MAE Engineering Ltd v Fire-Stop Marketing Services Pte Ltd

JurisdictionSingapore
JudgeChao Hick Tin JA
Judgment Date23 November 2004
Neutral Citation[2004] SGCA 54
Docket NumberCivil Appeal No 49 of 2004
Date23 November 2004
Published date24 November 2004
Year2004
Plaintiff CounselTan Kok Quan and Karam Singh Parmar (Tan Kok Quan Partnership)
Citation[2004] SGCA 54
Defendant CounselJohn Chung and Tan Yeow Hiang (Kelvin Chia Partnership)
CourtCourt of Appeal (Singapore)
Subject MatterEquity,Rules of construction,Whether payment should be based on area of cladded or uncladded duct,Estoppel by convention,Whether evidence of antecedent agreement can be taken into account,Whether court can look to subsequent conduct of parties to interpret written contract,Contract,Estoppel,Whether appellant estopped from contending that payment should be based on area of uncladded duct,Contractual terms,Whether commercial sense of court can override words of contract,Contract stating respondent to supply and install cladding to 5,000m2 of duct for $400,000

23 November 2004

Lai Siu Chiu J (delivering the judgment of the court):

1 This was an appeal by a building sub-contractor against a decision of the High Court in interpreting a term in the sub-contract against the sub-contractor. At the conclusion of the hearing, we allowed the above appeal. We now give our reasons.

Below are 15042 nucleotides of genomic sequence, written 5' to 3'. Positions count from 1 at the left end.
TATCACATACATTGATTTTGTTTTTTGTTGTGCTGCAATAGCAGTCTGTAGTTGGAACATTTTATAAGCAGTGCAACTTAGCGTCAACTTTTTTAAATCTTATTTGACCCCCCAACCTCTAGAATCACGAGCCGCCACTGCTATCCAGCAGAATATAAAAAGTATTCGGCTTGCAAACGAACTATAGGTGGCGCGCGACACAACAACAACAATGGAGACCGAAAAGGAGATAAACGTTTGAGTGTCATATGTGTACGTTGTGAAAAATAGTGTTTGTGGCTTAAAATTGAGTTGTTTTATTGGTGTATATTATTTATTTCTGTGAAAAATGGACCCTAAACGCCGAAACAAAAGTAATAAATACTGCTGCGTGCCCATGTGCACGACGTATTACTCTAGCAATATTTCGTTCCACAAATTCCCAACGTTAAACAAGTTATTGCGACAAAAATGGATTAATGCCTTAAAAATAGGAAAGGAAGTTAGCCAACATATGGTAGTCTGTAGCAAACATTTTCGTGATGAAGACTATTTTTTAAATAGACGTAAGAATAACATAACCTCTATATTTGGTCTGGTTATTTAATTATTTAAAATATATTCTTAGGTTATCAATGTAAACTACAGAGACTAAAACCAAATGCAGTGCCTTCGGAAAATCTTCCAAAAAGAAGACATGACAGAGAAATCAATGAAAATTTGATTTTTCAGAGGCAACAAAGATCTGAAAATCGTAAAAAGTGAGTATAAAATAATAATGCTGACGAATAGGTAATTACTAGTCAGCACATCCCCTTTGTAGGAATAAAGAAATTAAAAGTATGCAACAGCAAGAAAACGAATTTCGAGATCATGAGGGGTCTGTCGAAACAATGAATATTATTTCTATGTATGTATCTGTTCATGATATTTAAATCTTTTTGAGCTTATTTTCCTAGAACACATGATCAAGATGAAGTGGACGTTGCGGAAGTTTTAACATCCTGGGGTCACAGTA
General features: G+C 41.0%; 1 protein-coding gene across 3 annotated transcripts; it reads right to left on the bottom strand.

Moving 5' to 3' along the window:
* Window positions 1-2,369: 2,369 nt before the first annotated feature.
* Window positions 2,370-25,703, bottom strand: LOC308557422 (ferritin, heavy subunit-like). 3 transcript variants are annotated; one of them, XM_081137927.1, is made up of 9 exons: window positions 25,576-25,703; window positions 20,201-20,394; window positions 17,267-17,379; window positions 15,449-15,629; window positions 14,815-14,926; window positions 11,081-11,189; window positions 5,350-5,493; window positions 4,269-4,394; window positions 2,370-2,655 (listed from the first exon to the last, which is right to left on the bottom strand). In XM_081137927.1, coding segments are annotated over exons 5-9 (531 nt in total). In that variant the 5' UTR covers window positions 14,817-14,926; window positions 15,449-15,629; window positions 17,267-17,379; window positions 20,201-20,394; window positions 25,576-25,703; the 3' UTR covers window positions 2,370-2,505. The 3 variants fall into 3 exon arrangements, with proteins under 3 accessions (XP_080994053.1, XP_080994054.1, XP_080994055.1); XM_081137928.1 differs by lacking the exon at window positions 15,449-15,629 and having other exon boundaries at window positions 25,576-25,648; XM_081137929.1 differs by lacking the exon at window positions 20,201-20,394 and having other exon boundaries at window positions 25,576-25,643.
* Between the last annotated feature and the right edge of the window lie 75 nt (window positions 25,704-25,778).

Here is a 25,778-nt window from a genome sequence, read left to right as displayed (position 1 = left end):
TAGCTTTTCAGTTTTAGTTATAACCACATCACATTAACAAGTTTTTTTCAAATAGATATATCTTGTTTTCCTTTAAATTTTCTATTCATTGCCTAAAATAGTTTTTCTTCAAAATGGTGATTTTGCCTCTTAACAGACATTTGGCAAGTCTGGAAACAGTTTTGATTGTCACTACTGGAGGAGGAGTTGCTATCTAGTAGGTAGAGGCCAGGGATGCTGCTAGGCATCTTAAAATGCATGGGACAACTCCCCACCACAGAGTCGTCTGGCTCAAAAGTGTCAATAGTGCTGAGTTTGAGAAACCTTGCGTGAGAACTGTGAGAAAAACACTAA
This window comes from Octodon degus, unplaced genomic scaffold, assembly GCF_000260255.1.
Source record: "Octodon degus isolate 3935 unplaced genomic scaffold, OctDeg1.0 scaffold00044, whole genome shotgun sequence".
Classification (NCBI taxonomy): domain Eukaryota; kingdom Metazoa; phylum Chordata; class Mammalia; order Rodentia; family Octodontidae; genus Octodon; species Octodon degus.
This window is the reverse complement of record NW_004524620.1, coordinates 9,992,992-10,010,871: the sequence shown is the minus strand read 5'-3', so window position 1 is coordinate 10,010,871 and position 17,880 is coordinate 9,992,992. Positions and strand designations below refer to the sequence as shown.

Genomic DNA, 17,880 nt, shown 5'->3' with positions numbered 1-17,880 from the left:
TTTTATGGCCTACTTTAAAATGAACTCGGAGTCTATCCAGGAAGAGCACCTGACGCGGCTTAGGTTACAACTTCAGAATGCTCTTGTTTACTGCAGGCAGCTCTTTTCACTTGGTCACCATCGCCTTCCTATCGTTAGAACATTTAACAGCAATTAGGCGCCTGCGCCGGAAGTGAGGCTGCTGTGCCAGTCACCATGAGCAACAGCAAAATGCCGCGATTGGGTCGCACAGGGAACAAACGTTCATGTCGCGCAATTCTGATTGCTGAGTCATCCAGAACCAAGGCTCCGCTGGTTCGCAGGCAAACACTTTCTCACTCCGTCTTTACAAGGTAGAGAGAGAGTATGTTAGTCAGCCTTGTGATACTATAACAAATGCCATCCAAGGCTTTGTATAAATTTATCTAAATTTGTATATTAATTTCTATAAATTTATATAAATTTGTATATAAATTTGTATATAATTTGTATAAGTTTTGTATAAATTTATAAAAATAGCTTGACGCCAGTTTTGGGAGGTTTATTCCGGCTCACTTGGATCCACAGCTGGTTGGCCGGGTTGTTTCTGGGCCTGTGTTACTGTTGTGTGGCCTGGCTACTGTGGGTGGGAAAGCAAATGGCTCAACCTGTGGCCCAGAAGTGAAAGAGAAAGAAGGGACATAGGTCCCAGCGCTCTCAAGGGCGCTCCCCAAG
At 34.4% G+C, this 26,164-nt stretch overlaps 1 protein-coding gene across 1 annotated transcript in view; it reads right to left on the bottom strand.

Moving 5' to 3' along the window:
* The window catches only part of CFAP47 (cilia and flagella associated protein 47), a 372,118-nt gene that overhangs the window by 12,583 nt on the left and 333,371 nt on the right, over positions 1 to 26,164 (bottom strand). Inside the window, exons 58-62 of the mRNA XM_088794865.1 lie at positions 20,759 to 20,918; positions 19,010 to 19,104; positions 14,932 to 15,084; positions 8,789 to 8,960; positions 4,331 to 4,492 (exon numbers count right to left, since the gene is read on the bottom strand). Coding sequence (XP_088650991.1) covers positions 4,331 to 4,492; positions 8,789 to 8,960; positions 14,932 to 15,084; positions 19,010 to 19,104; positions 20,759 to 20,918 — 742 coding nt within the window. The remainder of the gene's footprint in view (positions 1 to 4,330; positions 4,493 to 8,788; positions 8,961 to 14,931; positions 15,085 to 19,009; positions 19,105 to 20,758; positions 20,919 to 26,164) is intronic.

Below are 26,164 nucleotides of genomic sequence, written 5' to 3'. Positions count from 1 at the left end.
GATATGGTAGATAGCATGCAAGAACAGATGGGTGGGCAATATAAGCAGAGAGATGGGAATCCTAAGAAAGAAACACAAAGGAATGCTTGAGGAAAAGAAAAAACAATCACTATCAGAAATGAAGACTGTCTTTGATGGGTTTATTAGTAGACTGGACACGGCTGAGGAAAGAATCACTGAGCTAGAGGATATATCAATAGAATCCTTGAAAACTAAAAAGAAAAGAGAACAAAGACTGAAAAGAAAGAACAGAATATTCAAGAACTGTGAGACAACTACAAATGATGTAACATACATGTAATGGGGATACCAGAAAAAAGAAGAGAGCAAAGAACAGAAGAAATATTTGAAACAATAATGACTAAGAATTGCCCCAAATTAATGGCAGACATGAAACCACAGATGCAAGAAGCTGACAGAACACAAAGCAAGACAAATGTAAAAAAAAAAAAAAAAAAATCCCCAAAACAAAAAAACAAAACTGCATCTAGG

The background

2 The appellant, MAE Engineering Ltd (“MAE”), was the air-conditioning, mechanical and ventilation (“ACMV”) sub-contractor for The Esplanade – Theatres on the Bay (“the project”). The main contractor of the project was Penta-Ocean Construction Company Ltd and the project consultant was PWD Consultants.

3 Sometime in June 1999, MAE invited the respondent, Fire-Stop Marketing Services Pte Ltd (“Fire-Stop”), to tender for the supply and installation of fire-rated board cladding to the ACMV duct of the project. Based on MAE’s estimate that some 5,000m² of the ACMV duct required cladding, Fire-Stop quoted a price of $95 per m² for the supply and installation of two-hour fire-rated board cladding under the “Cape Monolux 40” board system and $185 per m² for the four-hour fire-rated option. At the request of MAE, Fire-Stop revised and lowered the prices to $85 per m² and $165 per m² respectively. However, MAE was still not satisfied. By a fax dated 30 June 1999 to MAE from its sales manager Tan Seng Huat (“S H Tan”), Fire-Stop further reduced its price for two-hour fire-rated board to $80 per m² (“the revised price”). The fax stated: